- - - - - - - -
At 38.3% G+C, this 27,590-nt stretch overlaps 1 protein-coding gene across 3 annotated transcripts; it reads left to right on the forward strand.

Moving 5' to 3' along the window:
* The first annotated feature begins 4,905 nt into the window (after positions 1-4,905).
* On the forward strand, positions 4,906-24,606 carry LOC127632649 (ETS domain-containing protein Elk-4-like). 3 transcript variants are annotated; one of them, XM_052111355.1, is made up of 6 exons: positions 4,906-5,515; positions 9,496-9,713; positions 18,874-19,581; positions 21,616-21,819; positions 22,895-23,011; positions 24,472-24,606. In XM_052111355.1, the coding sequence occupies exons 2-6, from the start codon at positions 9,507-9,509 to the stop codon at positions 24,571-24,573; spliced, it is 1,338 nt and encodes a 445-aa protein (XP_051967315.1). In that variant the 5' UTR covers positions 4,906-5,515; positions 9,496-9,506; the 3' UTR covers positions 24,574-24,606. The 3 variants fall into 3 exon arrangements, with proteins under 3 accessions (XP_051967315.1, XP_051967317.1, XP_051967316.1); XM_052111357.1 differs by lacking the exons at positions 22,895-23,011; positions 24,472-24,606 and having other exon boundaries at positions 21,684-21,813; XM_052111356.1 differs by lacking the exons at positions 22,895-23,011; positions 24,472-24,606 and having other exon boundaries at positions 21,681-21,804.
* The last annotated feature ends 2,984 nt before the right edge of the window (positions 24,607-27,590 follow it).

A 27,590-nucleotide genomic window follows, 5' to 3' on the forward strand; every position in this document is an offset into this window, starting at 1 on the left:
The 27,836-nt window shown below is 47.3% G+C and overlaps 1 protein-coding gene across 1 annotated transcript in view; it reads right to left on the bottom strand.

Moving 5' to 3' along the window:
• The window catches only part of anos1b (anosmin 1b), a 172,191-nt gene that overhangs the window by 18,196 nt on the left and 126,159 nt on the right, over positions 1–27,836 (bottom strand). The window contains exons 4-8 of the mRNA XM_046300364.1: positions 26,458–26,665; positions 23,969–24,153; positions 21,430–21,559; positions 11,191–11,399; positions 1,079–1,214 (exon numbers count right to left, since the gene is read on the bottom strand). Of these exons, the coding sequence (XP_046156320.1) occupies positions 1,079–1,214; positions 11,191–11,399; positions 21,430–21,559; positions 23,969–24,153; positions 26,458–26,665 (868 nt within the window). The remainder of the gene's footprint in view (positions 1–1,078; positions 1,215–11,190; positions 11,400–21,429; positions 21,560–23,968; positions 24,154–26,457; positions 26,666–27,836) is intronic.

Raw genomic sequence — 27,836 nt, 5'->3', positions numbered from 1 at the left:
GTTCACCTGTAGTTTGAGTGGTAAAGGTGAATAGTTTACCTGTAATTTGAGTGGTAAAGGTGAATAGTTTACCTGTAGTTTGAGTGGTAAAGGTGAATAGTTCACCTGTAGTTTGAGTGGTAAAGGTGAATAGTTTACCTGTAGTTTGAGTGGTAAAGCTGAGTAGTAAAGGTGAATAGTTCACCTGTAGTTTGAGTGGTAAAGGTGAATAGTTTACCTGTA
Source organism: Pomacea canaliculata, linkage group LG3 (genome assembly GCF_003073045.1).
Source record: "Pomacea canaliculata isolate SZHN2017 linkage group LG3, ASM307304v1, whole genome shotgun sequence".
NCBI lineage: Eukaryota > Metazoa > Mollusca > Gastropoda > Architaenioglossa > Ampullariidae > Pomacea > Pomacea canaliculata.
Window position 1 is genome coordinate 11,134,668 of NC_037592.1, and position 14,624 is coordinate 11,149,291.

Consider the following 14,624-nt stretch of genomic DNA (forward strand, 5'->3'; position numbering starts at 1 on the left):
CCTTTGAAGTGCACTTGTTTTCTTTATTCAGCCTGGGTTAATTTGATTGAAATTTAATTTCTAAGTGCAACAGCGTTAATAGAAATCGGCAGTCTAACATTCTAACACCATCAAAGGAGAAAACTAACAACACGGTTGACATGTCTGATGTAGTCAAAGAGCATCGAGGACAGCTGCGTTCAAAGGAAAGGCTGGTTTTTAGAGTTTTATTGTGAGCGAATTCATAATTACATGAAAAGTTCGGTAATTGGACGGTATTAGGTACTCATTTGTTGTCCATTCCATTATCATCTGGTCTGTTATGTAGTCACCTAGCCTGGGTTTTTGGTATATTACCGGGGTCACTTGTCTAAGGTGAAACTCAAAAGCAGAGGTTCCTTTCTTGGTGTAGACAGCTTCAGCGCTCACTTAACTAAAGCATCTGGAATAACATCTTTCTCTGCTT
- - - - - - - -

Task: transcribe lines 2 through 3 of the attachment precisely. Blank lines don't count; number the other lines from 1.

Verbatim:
Moving 5' to 3' along the window:
* The first annotated feature begins 4,905 nt into the window (after positions 1-4,905).